D.C. school board president R. Calvin Lockridge said yesterday he will ask the school board to order about 500 teachers who are doing administrative work to go back to the classroom.

Lockridge said the teachers are now working as curriculum writers, special education assistants, acting principals, acting supervisors and deans of students.

Many of these teachers are still being paid teacher's salaries while performing these nonteaching jobs.

Lockridge's proposal comes at a time when School Superintendent Vincent E. Reed has recommended laying off several hundred teachers to deal with an anticipated $27-million budget deficit in the next school year.

Lockridge and at least three other board members have said they favor cutting the system's administrative staff of associate superintendents and supervisors, rather than eliminating teaching jobs.

"It's absurd to think you can improve test scores and the total delivery of education in this city by moving upward, not downward in the pupil teacher ratio," Lockridge said.

In a package he sent to the board last week on proposed budget cuts for the 1980-81 school year, Reed recommended incrreasing the pupil-teacher ratio from 26-1 to 28-1 in grades one through six.

Reed also proposed eliminating 900 jobs -- 700 of them teaching positions. The superintendennt has maintained, however, that half the teaching jobs could be eliminated through attrition.

Lockridge also said he will ask the school board's attorney to look at a proposal to eliminate tenure for all school system employes in administrative and supervisory positions so that these employes would be on a merit system.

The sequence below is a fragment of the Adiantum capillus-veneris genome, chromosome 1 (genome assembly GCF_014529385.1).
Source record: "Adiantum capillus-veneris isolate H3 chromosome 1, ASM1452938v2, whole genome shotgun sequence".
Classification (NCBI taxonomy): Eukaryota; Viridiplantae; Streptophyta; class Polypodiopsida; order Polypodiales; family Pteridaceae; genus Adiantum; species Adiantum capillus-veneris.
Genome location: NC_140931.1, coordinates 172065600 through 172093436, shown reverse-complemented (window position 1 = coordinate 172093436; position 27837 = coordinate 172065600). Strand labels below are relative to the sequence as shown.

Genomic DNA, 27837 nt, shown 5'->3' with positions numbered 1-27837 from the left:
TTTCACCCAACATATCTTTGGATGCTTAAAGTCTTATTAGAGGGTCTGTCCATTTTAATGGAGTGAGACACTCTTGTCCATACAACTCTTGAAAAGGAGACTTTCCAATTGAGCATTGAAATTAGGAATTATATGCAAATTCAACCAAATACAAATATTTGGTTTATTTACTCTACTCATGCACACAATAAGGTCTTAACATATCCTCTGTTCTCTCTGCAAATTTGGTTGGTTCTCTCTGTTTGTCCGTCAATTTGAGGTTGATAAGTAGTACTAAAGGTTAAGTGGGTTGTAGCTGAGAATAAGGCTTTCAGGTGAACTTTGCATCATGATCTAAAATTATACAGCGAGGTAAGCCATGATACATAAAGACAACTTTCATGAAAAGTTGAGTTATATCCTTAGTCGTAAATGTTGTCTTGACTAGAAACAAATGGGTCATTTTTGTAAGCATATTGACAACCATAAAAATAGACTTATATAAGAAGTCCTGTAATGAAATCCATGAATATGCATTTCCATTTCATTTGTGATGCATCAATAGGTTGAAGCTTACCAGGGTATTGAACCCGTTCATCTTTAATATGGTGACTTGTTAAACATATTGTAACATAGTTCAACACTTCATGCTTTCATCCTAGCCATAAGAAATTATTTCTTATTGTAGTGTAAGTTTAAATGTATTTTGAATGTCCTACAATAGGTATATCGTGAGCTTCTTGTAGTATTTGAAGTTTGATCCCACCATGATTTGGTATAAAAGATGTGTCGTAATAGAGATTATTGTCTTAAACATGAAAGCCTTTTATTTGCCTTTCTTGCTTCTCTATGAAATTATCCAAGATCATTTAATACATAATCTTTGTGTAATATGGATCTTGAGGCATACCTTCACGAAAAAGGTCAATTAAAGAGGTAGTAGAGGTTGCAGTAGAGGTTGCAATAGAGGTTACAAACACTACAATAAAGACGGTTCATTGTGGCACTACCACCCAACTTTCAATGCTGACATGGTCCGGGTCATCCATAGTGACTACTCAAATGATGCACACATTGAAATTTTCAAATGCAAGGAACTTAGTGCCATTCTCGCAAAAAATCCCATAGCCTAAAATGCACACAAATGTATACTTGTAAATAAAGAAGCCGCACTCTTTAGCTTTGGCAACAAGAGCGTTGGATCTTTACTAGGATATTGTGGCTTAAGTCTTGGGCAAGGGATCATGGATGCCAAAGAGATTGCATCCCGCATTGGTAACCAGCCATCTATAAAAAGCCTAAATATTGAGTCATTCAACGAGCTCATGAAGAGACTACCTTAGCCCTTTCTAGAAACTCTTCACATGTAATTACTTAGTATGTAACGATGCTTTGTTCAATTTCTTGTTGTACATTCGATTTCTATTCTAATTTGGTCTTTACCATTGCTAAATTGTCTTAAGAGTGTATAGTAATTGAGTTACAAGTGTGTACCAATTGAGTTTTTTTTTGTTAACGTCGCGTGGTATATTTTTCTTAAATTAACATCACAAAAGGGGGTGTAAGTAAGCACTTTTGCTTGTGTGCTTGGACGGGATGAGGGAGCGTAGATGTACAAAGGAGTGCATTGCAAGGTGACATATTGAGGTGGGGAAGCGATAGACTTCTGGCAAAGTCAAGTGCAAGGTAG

Lockridge said such a move would "revitalize the delivery of educational services" in the District. Another school official said Lockridge is also interested in ridding the system of its "dead weight."

The board president also said he will propose that the board move to make the chief job of the system's 141 "resource teachers" the training and supervising of classroom teachers. Currently, resource teachers perform a variety of duties in the schools, from serving as assistant principals to hall monitoring, and substituting for absent teachers.

The school system does not keep recoreds of how many teachers are performing nonteaching duties, according to Ransellear Shorter, director of the office of management services.

Shorter said he had no reason to believe great numbers of teachers were performing other jobs.

Whatever cuts the school board finally decides to make, it is becoming increasingly apparent that the members plan to concentrate on reducing administrative staff. The board's educational assessment and development committee already has voted to eliminate the system's six regional offices.

Each of these offices is headed by assistant superintendents and each has a plentiful staff. The offices were opened to bring the school's central administration closer to the communities it serves, but the overall success of the regions is in dispute.

Alaire B. Rieffel, chairperson of the education committee, said the system could save $1.6 million by eliminating the regions and tranferring the staffs elsewhere. It costs about $4 million a year to keep the regions running, Lockridge said.

The superintendent himself has recommended cutting 30 positions from the system's central administrative office at 415 12th St. NW and 40 positions in the regional offices.

Instead of having six regional superintendents, Lockridge has proposed having assistant superintendents for the elementary and secondary level schools, and creating a new position, assistant superintendent for community and student services.